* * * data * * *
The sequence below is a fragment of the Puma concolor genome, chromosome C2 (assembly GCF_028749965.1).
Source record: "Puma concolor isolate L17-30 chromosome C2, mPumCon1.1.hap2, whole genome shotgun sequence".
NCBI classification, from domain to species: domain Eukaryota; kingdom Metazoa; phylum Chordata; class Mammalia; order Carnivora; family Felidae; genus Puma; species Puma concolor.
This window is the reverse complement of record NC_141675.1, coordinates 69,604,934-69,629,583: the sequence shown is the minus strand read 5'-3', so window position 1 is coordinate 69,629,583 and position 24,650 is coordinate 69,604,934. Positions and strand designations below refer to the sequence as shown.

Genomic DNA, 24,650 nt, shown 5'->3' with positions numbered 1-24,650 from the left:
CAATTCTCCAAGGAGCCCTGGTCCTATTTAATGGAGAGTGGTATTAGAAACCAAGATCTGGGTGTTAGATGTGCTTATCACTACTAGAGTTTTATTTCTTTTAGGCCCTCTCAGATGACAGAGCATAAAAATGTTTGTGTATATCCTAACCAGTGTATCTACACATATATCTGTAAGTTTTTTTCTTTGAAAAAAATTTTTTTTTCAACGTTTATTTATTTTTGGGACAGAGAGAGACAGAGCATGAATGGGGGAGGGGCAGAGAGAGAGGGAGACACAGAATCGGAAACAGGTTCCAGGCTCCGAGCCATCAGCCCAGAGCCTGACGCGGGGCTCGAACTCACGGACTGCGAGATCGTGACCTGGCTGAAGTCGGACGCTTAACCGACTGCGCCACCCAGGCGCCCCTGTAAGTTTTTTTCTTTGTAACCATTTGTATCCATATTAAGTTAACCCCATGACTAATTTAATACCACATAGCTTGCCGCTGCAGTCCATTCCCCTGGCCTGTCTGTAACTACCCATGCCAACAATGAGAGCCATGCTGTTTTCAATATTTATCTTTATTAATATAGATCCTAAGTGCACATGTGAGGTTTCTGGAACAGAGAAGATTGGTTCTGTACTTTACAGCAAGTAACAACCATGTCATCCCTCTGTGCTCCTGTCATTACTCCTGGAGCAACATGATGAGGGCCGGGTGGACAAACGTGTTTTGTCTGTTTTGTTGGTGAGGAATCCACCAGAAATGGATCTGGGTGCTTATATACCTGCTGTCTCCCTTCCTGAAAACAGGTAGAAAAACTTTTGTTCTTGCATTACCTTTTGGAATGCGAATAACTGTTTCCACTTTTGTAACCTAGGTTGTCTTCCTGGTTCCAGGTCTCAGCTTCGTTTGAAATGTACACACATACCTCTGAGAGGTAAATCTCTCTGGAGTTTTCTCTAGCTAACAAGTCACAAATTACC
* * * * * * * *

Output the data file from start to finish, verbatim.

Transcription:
The sequence below is a fragment of the Puma concolor genome, chromosome C2 (assembly GCF_028749965.1).
Source record: "Puma concolor isolate L17-30 chromosome C2, mPumCon1.1.hap2, whole genome shotgun sequence".
NCBI classification, from domain to species: domain Eukaryota; kingdom Metazoa; phylum Chordata; class Mammalia; order Carnivora; family Felidae; genus Puma; species Puma concolor.
This window is the reverse complement of record NC_141675.1, coordinates 69,604,934-69,629,583: the sequence shown is the minus strand read 5'-3', so window position 1 is coordinate 69,629,583 and position 24,650 is coordinate 69,604,934. Positions and strand designations below refer to the sequence as shown.

Genomic DNA, 24,650 nt, shown 5'->3' with positions numbered 1-24,650 from the left:
CAATTCTCCAAGGAGCCCTGGTCCTATTTAATGGAGAGTGGTATTAGAAACCAAGATCTGGGTGTTAGATGTGCTTATCACTACTAGAGTTTTATTTCTTTTAGGCCCTCTCAGATGACAGAGCATAAAAATGTTTGTGTATATCCTAACCAGTGTATCTACACATATATCTGTAAGTTTTTTTCTTTGAAAAAAATTTTTTTTTCAACGTTTATTTATTTTTGGGACAGAGAGAGACAGAGCATGAATGGGGGAGGGGCAGAGAGAGAGGGAGACACAGAATCGGAAACAGGTTCCAGGCTCCGAGCCATCAGCCCAGAGCCTGACGCGGGGCTCGAACTCACGGACTGCGAGATCGTGACCTGGCTGAAGTCGGACGCTTAACCGACTGCGCCACCCAGGCGCCCCTGTAAGTTTTTTTCTTTGTAACCATTTGTATCCATATTAAGTTAACCCCATGACTAATTTAATACCACATAGCTTGCCGCTGCAGTCCATTCCCCTGGCCTGTCTGTAACTACCCATGCCAACAATGAGAGCCATGCTGTTTTCAATATTTATCTTTATTAATATAGATCCTAAGTGCACATGTGAGGTTTCTGGAACAGAGAAGATTGGTTCTGTACTTTACAGCAAGTAACAACCATGTCATCCCTCTGTGCTCCTGTCATTACTCCTGGAGCAACATGATGAGGGCCGGGTGGACAAACGTGTTTTGTCTGTTTTGTTGGTGAGGAATCCACCAGAAATGGATCTGGGTGCTTATATACCTGCTGTCTCCCTTCCTGAAAACAGGTAGAAAAACTTTTGTTCTTGCATTACCTTTTGGAATGCGAATAACTGTTTCCACTTTTGTAACCTAGGTTGTCTTCCTGGTTCCAGGTCTCAGCTTCGTTTGAAATGTACACACATACCTCTGAGAGGTAAATCTCTCTGGAGTTTTCTCTAGCTAACAAGTCACAAATTACC